Last week, I spent an afternoon at the SOS Children’s Village in Kakiri, about 20km north of Kampala in Uganda. I felt privileged to be able to present Bronze and Silver Awards to a host of talented young people who live there.
The first time I heard about SOS Children’s Villages was as a child. We raised money at school to support the work of the charity and I hoped that one day I’d get the opportunity to visit a Children’s Village.
Kikiri did not disappoint. For nearly sixty years, SOS Children has developed an approach based on building a community for children who have nobody to turn to. At Kakiri, the charity provides children with a home, a family and a new mother in the purpose-built Village, where they stay until they are ready for independent life.
The children live in houses of ten mixed-age children, looked after by a house mother. They go to a school on site. As teenagers they move into a youth house, where they begin to learn the skills, behaviours and attitudes they’ll need as adults – and that’s when the Award comes into play. Its simple framework allows the young people to receive recognition for their achievements – and to communicate that achievement to their future universities and employers.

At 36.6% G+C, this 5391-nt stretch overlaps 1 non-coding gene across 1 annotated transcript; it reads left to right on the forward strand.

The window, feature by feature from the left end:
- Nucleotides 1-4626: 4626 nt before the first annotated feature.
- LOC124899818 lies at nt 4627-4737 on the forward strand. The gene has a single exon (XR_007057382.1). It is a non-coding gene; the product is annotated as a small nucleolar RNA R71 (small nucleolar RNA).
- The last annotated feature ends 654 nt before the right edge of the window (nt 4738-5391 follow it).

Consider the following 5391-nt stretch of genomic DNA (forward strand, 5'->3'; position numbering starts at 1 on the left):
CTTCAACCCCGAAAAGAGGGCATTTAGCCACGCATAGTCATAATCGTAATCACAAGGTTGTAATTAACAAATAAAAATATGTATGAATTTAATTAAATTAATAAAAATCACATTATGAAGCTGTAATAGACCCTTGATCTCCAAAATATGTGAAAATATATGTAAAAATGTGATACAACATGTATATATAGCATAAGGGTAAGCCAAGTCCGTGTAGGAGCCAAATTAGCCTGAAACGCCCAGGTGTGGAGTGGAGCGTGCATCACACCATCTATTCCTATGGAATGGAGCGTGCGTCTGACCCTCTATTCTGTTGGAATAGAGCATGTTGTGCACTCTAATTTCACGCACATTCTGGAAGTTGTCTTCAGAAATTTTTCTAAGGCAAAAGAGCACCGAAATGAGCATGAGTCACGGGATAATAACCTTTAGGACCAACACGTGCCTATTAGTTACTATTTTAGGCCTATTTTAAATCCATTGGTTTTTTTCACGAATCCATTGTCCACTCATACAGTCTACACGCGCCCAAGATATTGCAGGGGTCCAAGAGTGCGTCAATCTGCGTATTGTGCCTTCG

The young people I met were truly inspiring. They spoke of the Award as a life affirming educational experience and their pride and feeling of achievement were palpable.
SOS Children’s Villages currently run 518 places like Kikiri around the world, and 392 Youth Homes, caring directly for more than 78,000 children in 125 countries worldwide. I hope that we can develop a relationship that means that the Award can be offered to all the young people being cared for by them who would like to take part.
World Orphan Week runs from the 4th – 11th March 2013. If you’d like to support the amazing work of SOS Children’s Villages, you can find out more by visiting http://www.worldorphanweek.org/